Exercise 3.

Let and be two non-constant univariate polynomials with variable and with coefficients in for . (In fact, what follows would work with any coefficient ring containing at least 4 elements and where is invertible.) Let , with , be the smallest power of such that and have degree less than , but at least one of them has degree greater than or equal to . (For simplicity, you can assume that and have the same degree and that is a power of .) Hence we can write

 (7)

where are polynomials of degree less than . Let be the product of and . Our goal is to design a fast algorithm for computing . The principle is similar to Karatsuba's trick. However, the construction is a bit more involved and leads to an asymptotically faster algorithm.
(1)
Show that there exist polynomials of degree less than such that we have

Let us regard , , as polynomials in with coefficients in . We denote these polynomials by , , ; they have respective degrees , and . Observe that we have . We evaluate and at , , and . Moreover, we define . Hence we have .
(2)
Show that computing , , , and requires:
• 5 multiplications of polynomials with degree less than ,
• 12 additions or subtractions of polynomials with degree less than ,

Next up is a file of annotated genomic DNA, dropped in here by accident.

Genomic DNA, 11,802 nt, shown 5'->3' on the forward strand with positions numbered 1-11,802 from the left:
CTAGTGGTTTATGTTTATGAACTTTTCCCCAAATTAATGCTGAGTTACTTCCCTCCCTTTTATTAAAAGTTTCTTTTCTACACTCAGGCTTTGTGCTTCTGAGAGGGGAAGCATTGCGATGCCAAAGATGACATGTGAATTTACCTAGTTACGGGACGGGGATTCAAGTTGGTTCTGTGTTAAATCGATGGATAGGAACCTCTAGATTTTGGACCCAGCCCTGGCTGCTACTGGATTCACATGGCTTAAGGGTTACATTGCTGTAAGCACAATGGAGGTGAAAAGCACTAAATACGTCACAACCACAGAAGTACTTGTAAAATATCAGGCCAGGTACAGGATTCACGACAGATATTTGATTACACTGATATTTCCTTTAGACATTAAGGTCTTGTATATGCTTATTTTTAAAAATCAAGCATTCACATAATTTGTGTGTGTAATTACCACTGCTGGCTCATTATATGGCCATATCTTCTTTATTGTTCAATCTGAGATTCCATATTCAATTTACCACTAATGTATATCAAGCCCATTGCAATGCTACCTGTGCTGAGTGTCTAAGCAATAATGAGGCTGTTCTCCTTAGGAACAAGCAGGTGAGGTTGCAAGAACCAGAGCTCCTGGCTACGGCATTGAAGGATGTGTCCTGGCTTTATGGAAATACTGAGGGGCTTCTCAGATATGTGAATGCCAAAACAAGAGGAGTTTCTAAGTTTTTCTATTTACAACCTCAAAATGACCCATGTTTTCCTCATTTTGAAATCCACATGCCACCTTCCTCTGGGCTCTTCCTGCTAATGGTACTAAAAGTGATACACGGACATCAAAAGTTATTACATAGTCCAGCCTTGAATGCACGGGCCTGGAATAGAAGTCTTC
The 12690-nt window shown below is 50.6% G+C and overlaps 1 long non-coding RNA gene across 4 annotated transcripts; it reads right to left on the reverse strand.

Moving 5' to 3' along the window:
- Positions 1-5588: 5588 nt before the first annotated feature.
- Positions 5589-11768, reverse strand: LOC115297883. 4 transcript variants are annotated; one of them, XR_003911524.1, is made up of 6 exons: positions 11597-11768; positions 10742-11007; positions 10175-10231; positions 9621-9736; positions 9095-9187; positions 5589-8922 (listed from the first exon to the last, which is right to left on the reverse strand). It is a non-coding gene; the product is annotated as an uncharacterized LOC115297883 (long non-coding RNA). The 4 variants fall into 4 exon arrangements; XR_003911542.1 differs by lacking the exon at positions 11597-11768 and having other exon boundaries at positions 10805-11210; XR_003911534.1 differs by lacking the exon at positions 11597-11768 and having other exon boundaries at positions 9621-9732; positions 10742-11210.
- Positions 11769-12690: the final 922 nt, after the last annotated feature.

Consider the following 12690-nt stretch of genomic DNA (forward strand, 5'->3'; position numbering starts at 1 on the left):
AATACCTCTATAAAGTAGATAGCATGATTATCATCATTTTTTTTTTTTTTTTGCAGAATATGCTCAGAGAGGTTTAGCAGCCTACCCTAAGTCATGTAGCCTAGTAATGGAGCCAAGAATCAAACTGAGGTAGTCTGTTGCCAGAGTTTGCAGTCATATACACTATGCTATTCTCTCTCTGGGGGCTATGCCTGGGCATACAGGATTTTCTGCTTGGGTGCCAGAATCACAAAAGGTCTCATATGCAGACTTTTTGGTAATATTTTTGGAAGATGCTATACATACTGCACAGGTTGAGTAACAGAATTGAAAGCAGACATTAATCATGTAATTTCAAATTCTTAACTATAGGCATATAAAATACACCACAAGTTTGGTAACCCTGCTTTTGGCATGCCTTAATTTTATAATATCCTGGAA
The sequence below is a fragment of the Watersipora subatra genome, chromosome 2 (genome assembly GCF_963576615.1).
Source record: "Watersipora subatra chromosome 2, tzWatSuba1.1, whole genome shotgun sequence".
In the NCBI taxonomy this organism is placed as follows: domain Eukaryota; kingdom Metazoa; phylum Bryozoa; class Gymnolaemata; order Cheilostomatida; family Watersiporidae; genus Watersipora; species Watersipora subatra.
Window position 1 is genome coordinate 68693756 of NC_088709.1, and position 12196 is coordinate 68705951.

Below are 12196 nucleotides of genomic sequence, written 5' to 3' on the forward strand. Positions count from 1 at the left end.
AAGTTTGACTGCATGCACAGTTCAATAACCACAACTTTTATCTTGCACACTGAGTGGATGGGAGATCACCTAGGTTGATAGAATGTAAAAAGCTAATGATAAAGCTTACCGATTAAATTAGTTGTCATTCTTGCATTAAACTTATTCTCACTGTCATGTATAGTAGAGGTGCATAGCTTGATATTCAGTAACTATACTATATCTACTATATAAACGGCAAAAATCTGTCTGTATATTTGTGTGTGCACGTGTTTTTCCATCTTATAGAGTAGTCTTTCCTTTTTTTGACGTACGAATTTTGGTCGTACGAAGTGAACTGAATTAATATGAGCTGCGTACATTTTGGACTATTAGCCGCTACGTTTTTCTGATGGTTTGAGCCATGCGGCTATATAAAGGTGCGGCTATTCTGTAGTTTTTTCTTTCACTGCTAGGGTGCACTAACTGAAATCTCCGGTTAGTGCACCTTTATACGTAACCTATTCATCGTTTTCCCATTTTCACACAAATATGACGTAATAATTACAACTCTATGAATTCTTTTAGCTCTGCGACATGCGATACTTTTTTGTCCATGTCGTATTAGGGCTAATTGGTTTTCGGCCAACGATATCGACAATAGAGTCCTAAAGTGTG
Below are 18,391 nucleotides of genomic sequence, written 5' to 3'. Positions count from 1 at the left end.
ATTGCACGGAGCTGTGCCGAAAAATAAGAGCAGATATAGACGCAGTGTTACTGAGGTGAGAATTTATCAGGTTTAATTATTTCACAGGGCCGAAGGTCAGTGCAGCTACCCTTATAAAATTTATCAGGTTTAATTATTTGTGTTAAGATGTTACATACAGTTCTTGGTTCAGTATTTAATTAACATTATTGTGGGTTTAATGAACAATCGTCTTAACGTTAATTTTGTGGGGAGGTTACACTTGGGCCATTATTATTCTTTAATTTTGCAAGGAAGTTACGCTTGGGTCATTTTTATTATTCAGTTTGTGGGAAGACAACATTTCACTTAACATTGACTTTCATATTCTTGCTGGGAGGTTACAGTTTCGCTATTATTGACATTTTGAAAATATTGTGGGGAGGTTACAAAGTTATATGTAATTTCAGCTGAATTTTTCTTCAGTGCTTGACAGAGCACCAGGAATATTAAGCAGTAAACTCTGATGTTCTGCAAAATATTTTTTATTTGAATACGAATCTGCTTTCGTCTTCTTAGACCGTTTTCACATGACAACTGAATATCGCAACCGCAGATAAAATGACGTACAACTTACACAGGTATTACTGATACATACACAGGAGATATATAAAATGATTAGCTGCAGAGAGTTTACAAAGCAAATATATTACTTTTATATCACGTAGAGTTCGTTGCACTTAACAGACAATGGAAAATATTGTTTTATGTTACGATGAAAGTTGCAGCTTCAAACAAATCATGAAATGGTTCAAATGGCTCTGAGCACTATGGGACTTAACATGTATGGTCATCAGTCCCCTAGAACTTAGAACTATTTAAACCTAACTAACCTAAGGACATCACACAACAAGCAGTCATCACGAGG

• 4 multiplications of a polynomial with degree less than by a power of (actually or ).
(3)
Show that can be computed from , , , , , by solving the following system of linear equations:

 (8)

(4)
Show that solving this linear system can be done in operations in .
Therefore, we have obtained a method for computing the coefficients'' of . This provides, in fact, an algorithm for multiplying univariate polynomials in . Let us estimate its time complexity. Let be the number of operations in that are needed for computing by means of this algorithm.
(5)
Show that satisfies a relation of the form

where is a constant.
(6)
Give an asymptotic upper bound for and compare with the time complexity of Karatsuba's multiplication.